I've now used the rucksack for six walks and so feel that I'm able to give a fair and comprehensive review. As I wrote in my initial observations, the Berghaus Freeflow 25 + 5 is the best rucksack I've ever used. It's comfortable, rugged, practical, and well-designed. The rigid back is its best feature, preventing objects  from digging into me, or rubbing against my back...and cutting down substantially on the amount of sweat I produce; and therefore maybe I'll need to drink, and carry, less liquid.

The 5 litre capacity top pouch distributes the weight I carry high up on my shoulders; the best place for it, both for better balance, and preventing backache. I can put the heavy stuff in there, binoculars, radio, my torch, and a couple of extra bottles of pop...and they're easy to get at; especially by the person walking behind you.

Some other positive features are the easy to release clasps, only needing one hand; two hands are still required to fasten them though. If you've got cold hands or arthritic fingers I think this ease of use might well be very welcome...all the zips have easy to grab looped fasteners too.

The well padded waist band is very supportive to the lower back and holds the rucksack firmly in place, and would probably keep your lower back very warm on cold days - it also holds my map case securely in place, preventing it from flapping about in the wind and almost throttling me.

The shoulder straps are also well-padded, and easily adjustable on the move - so no chafing there.

There are quite large side pockets, elasticated loops to easily store your walking poles, space for a hydration bladder (I've never used one - they seem quite unhygienic to me; and a lot of work to keep clean and sterile) and a pull-out waterproof cover tucked away in a flap at the bottom which I haven't used yet but I'll most likely use it to sit on when the ground's wet; utilising the rucksack as a backrest.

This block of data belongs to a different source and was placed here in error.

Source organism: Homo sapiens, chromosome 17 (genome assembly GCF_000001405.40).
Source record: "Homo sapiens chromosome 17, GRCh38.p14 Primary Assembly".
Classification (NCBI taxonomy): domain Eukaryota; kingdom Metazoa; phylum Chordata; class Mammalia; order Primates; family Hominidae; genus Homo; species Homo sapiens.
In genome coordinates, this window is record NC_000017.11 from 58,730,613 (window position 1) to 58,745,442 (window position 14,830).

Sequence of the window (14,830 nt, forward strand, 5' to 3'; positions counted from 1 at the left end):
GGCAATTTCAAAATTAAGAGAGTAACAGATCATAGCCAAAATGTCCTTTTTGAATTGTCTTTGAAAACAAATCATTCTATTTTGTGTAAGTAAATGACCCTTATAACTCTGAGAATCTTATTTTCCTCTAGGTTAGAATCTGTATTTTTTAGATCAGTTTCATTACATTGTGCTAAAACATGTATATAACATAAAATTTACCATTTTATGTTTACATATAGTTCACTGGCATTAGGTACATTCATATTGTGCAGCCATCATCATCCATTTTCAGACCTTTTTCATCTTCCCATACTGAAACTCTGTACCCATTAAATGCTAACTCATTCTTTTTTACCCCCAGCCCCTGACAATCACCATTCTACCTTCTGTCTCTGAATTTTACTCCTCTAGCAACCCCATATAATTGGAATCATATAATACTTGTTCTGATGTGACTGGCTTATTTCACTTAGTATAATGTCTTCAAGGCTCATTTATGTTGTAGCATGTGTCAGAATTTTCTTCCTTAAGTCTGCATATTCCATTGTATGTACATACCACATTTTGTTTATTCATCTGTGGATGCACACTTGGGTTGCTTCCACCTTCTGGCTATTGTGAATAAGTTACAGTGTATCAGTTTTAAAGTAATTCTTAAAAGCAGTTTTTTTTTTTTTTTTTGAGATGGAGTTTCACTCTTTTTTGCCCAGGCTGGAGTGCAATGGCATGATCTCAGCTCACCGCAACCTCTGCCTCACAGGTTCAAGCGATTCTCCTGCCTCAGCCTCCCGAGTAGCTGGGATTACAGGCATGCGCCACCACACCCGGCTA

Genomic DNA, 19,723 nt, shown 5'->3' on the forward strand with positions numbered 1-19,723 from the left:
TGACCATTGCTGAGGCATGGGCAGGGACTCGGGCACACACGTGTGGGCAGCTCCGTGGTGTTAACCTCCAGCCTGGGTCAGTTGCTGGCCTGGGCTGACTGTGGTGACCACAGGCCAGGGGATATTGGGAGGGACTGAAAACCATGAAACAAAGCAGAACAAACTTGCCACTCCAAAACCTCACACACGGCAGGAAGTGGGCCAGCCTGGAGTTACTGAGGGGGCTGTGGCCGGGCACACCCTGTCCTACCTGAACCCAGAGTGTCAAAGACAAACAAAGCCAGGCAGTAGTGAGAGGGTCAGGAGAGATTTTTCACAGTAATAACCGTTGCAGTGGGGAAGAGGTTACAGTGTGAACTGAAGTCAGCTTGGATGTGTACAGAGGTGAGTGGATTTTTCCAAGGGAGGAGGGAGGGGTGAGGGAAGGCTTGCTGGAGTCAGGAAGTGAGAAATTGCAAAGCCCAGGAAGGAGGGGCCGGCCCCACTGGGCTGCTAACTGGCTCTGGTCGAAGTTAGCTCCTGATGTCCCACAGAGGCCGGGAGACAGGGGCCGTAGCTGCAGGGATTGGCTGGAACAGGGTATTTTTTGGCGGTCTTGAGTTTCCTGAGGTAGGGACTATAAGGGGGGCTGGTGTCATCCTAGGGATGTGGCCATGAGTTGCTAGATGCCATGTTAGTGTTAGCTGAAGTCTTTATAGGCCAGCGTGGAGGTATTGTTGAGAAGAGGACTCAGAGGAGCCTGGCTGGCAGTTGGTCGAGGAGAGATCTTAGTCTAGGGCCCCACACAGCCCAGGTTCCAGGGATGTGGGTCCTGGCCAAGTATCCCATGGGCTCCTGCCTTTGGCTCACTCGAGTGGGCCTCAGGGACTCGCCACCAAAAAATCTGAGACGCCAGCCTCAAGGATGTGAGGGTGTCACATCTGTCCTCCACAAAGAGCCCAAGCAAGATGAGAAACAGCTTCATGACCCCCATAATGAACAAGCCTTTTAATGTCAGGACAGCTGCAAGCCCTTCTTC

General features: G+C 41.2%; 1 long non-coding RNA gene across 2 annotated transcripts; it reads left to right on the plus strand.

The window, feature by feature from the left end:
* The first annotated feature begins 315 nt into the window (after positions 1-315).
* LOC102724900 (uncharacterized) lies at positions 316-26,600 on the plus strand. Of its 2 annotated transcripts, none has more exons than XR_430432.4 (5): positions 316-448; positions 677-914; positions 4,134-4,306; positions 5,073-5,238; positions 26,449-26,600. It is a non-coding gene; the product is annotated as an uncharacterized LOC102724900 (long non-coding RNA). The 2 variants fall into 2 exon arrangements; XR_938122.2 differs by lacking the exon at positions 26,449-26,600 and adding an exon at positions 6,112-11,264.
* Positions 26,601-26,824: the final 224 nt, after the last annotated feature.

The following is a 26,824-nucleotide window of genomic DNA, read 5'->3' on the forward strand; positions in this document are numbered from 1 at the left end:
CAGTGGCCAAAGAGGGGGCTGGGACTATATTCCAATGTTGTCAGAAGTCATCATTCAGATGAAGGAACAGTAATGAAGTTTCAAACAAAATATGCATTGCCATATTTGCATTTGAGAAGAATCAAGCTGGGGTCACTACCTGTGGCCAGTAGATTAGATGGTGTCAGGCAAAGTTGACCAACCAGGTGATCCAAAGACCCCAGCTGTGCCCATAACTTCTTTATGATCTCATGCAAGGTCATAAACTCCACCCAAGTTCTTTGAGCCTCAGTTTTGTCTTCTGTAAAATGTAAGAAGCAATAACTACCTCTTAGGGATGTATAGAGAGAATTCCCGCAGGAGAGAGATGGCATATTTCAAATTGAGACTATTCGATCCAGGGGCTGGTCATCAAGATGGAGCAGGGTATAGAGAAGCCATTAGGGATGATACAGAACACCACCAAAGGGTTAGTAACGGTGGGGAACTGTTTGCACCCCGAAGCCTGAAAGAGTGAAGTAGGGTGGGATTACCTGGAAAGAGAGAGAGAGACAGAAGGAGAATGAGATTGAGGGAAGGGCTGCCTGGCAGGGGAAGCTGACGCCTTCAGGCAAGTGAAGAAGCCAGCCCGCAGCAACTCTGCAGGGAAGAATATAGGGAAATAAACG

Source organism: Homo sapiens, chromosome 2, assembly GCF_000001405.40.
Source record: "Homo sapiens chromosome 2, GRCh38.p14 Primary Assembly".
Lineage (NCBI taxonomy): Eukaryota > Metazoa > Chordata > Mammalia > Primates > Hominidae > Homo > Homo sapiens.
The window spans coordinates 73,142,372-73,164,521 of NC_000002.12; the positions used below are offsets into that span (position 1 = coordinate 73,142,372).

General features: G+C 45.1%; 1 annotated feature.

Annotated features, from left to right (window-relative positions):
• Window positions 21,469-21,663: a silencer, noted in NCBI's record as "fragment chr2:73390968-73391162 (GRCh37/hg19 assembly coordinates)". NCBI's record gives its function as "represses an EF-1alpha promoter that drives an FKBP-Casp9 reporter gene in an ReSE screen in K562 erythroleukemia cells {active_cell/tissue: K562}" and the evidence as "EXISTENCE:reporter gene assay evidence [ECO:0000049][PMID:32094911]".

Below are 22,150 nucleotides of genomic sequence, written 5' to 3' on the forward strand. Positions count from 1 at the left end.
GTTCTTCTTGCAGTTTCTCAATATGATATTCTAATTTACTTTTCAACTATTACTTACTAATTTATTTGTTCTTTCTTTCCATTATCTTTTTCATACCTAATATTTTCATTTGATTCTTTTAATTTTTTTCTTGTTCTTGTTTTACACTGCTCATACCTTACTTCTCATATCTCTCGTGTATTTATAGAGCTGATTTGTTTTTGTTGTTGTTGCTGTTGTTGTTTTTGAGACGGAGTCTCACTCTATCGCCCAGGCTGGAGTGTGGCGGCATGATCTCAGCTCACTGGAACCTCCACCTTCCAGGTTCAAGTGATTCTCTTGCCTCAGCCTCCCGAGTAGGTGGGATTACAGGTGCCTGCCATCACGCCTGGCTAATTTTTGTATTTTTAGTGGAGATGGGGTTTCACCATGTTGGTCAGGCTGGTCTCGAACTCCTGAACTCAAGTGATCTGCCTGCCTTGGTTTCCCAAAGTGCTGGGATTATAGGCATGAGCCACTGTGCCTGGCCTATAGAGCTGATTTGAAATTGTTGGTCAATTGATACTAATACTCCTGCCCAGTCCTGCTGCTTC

There are one or two negative points I feel I need to cover; they are only minor points though. I've read other reviewers stating that because of the bowed design of the rigid back support this limits the amount of space available in the main part of the rucksack. I tend to agree with this observation, but this isn't a problem for me since I only have my sandwiches, waterproof clothing and a few extra bits and bats in there...and because they're packed in more tightly they don't move about; good if you need to jog to make up time.

Another minor problem I've noticed is that the rucksack is a bit unstable when it's full and placed on the ground; it tends to fall over. This is a particular drawback for myself since I travel on buses and trains all the time and it gets in the way, blocking the aisles - I also have to make sure that I clasp the waist band together otherwise people have tended to tread on the 'wings' least the clasp is easy to undo when I need to get off the vehicle and put the rucksack over my shoulders.

One final problem I had, which was probably my own fault though for not properly  configuring the rucksack to my body size, is that a stay on one of the shoulder straps has already come unstitched: it doesn't seem to affect the usability of the  rucksack though.

Overall I'd say that the Berghaus Freeflow 25 + 5 Rucksack is a very good general purpose rucksack for day hiking, either on your own or with friends; comfortable,  well-designed and well-made, practical  and easy to use...what else could you want?

Sunday, June 16, 2013

Sprotbrough, High Melton, Marr, Brodsworth Hall, Pickburn, and Woodlands.

Never more than a ten minute car journey from Doncaster Town Centre.

Another local walk today; taking in a classic car rally at Brodsworth Hall: A chance to show off Doncaster at its best I suppose. I love the Peak District and go there nearly every week; however there's still some lovely countryside and pretty villages in my local area to enjoy.

I caught the first bus to Sprotbrough, a lovely local beauty spot on the river. I arrived just as the Humber Princess was approaching the lock on the canalised section which bypasses the weir; this wasn't planned on my account, just a fortunate coincidence. Later on I saw her sister ship, the Humber Pride, sailing in the other direction taking its cargo of oil to Rotherham.

I rushed down to the lock so that I could see her pass through; there isn't a lot of room to spare, especially today since the captain was being very careful not to kill a family of ducks which was trapped in the lock.